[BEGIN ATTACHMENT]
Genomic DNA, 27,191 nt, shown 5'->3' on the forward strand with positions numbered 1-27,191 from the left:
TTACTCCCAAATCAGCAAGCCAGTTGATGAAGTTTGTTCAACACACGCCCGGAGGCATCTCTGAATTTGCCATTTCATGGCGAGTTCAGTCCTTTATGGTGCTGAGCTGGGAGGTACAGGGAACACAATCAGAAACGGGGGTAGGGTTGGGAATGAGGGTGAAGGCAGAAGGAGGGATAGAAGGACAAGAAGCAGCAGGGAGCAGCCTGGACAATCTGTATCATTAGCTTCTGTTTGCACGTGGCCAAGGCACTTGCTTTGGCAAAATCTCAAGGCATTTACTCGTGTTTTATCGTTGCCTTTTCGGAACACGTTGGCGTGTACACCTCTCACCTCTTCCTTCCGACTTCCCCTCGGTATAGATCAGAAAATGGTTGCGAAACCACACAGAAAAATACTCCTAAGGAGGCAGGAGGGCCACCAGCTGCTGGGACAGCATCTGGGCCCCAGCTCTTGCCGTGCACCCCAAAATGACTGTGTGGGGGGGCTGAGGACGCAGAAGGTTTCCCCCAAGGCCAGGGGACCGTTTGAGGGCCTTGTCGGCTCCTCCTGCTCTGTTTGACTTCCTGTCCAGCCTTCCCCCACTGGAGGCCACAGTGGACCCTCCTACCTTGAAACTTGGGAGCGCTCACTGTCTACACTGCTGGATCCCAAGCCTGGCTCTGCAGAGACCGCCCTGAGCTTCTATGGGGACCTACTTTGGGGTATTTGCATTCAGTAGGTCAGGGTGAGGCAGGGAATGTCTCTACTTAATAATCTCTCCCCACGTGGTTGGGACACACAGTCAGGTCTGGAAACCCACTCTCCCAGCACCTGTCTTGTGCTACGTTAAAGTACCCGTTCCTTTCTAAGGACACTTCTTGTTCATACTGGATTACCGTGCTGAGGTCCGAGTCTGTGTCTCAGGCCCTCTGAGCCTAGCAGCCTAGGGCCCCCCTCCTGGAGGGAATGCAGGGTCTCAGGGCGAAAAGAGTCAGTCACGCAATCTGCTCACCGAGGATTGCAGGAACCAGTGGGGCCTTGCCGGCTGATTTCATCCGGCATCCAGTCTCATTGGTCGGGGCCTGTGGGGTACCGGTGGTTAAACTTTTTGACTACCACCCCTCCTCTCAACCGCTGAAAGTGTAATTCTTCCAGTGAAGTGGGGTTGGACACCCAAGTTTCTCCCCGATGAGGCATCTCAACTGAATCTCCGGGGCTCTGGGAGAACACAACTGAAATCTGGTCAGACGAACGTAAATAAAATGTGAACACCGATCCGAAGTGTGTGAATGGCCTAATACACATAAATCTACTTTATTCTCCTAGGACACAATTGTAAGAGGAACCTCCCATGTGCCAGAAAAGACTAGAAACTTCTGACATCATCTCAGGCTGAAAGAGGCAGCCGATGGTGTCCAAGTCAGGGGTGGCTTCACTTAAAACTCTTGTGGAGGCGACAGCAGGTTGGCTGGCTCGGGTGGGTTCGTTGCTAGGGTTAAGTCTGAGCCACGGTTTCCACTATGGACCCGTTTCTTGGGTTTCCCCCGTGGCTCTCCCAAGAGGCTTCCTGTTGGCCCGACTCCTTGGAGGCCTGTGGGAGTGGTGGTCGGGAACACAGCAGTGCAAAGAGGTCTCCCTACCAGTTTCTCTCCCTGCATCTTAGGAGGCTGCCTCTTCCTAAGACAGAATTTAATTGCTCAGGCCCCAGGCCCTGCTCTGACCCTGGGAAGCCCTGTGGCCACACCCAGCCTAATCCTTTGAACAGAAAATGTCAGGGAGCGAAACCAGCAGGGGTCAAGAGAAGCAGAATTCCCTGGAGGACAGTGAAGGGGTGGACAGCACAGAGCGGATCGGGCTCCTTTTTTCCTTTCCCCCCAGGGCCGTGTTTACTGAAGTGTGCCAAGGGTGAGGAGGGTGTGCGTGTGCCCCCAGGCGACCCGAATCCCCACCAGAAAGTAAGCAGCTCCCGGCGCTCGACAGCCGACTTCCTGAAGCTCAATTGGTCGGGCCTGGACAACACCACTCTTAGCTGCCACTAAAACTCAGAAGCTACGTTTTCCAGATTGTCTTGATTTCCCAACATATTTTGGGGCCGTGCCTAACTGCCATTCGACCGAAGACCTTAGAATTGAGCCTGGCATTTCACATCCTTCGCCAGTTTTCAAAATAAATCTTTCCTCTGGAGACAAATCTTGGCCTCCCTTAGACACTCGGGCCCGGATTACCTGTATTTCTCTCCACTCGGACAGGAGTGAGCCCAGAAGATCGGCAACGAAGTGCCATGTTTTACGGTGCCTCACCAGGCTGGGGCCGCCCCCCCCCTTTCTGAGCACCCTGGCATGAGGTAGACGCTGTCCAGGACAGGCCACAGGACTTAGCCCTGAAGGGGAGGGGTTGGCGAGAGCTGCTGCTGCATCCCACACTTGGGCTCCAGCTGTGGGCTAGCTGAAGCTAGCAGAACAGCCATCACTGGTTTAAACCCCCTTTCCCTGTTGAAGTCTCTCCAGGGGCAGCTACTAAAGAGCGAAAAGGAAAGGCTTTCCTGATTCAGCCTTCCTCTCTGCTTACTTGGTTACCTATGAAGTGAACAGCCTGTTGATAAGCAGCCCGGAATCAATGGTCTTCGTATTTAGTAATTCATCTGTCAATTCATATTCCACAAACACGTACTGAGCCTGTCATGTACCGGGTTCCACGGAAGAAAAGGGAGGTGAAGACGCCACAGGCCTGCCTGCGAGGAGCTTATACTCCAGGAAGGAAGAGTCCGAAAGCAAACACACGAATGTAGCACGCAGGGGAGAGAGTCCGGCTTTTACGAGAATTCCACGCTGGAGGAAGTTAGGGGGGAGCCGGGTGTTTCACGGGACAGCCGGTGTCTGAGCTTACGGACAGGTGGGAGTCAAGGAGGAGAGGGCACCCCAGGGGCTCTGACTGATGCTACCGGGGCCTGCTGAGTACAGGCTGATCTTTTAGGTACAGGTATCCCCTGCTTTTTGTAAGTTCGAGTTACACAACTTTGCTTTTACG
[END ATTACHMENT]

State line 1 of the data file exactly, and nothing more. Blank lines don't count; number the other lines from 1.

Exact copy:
Genomic DNA, 27,191 nt, shown 5'->3' on the forward strand with positions numbered 1-27,191 from the left: